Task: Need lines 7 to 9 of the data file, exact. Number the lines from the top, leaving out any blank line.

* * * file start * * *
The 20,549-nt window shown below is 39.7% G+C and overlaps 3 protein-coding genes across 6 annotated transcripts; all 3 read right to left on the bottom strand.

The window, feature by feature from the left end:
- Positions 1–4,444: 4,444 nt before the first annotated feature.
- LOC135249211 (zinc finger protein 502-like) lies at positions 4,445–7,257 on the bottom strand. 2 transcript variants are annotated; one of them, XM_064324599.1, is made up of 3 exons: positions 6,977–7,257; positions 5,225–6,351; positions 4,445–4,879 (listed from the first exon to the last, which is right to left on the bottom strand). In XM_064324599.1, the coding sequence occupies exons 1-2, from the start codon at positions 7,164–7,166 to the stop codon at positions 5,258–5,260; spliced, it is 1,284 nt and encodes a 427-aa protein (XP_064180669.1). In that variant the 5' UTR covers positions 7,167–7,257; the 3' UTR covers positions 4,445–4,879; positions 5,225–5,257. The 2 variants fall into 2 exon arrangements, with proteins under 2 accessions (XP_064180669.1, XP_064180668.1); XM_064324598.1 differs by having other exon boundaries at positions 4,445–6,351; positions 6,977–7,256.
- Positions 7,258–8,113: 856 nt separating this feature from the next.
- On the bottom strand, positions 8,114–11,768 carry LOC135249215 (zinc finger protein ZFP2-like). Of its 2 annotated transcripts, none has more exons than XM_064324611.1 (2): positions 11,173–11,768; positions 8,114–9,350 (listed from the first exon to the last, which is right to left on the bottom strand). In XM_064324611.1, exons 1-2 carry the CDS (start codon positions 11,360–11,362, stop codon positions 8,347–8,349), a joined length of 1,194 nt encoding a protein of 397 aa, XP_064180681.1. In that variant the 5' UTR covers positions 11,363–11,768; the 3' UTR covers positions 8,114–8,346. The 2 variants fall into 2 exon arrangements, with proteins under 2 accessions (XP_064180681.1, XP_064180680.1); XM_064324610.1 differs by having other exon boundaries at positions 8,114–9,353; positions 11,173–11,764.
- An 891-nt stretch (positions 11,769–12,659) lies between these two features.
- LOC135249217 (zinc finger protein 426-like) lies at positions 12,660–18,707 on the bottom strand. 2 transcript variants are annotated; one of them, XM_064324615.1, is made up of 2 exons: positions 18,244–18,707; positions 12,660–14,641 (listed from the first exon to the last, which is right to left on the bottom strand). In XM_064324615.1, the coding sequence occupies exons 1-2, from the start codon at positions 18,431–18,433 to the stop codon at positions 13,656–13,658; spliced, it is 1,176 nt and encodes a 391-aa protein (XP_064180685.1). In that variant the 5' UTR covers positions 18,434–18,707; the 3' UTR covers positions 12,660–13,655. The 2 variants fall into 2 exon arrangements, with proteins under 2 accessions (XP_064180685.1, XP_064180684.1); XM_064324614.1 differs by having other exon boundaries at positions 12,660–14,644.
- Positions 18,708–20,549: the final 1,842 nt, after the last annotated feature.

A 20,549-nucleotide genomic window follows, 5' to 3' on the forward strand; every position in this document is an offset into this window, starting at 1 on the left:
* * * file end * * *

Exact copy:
- An 891-nt stretch (positions 11,769–12,659) lies between these two features.
- LOC135249217 (zinc finger protein 426-like) lies at positions 12,660–18,707 on the bottom strand. 2 transcript variants are annotated; one of them, XM_064324615.1, is made up of 2 exons: positions 18,244–18,707; positions 12,660–14,641 (listed from the first exon to the last, which is right to left on the bottom strand). In XM_064324615.1, the coding sequence occupies exons 1-2, from the start codon at positions 18,431–18,433 to the stop codon at positions 13,656–13,658; spliced, it is 1,176 nt and encodes a 391-aa protein (XP_064180685.1). In that variant the 5' UTR covers positions 18,434–18,707; the 3' UTR covers positions 12,660–13,655. The 2 variants fall into 2 exon arrangements, with proteins under 2 accessions (XP_064180685.1, XP_064180684.1); XM_064324614.1 differs by having other exon boundaries at positions 12,660–14,644.
- Positions 18,708–20,549: the final 1,842 nt, after the last annotated feature.